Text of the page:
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A Buying Guide to Chopping Boards
Every kitchen needs a chopping board. Whatever your culinary skills, whether you’re slicing shallots or sandwiches, you can’t do it without a chopping board. Well you could, but let’s be honest, it’d be a nightmare.
There’s a spectrum of chopping boards out there ranging from student kitchen-grade plastic to those carved from a single piece of oak. While the latter are great, they can also set you back a few hundred pounds.
The good news is this: you don’t need to invest a small fortune for a decent chopping board. Quality chopping boards exist in the middle of the spectrum. Ours, for example, are exceptionally high quality – made from oak / acacia / marble – and won’t break the bank. They’ll also stop meal prep feeling like a chore.
Firstly, you don’t want a chopping board that:
It often comes down to personal preference and taste. However, when choosing the perfect chopping board, there are a few questions to bear in mind:
Some argue that plastic is safer, others insist that wood is king. The truth is both have their pros and cons.
While it’s true that wooden chopping boards are more absorbent, and can absorb juices from meat, bacteria can and does also fester in the knife scars in plastic chopping boards. Dishwashers usually can’t remove bacteria from these grooves, so while it is the plastic chopping boards that are dishwasher-friendly, they’re not necessarily safer.
There’s a simple solution: manually scrub your chopping board with detergent and then use a sanitizer (for wooden boards, steer clear of chlorine-based sanitizers because they can harm wood). Dry the board with a towel and allow it to fully air dry before putting it away. It’s not as effortless as the dishwasher, but it does prevent you from getting sick.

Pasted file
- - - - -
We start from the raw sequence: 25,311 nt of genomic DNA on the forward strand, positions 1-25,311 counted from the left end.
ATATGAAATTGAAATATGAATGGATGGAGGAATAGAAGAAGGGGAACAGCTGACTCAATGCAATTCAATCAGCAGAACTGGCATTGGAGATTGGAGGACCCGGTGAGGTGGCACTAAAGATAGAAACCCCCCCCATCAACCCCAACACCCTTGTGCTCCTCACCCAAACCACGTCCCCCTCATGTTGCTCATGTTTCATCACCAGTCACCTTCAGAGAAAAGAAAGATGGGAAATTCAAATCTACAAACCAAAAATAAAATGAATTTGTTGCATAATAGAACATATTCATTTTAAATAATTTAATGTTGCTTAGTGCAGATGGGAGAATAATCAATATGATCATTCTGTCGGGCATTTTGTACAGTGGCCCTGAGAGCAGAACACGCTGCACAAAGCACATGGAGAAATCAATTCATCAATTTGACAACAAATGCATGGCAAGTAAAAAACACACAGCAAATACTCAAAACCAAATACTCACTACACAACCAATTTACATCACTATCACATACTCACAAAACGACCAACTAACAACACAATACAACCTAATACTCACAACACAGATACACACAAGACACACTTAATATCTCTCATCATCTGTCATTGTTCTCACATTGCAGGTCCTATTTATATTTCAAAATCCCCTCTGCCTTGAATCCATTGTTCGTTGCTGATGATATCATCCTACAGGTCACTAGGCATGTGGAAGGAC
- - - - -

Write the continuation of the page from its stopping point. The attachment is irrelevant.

Some knife scarring on chopping boards is inevitable, but plastic and softwood boards tend to scar more easily.
To reduce this possibility, choose hardwood chopping boards. Maple, oak and walnut have been the desired wood for chopping boards for centuries, however they usually cost a pretty penny. Acacia wood however, is affordable and arguably just as good as traditional hardwoods.
Another excellent wood choice is bamboo because of its strength. It has a tensile strength similar to that of steel (!) and it’s lightweight and scratch-resistant.
Glass chopping boards are the most hygienic. And they’re very useful for kneading dough and allowing it to rest.
However, while they’re thick (they’re made from tempered glass), many of them aren’t actually thick enough to withstand certain types of knives and chopping (cleavers, for instance).
They’re also not ideal if you have sensitive ears! (And if you’re someone who despises nails down a chalkboard, steer clear!).
Use different chopping boards for different things: Dice meat on plastic or bamboo boards to prevent juice absorption; use wooden boards for cutting veg, fruit, bread and cheese or cooked food; use glass boards for kneading dough.
(No space for a variety of chopping boards? Opt for our half and half acacia / marble board.)
Follow us @pretty_little_home on Instagram for home styling tips and inspiration, including: other uses for chopping boards!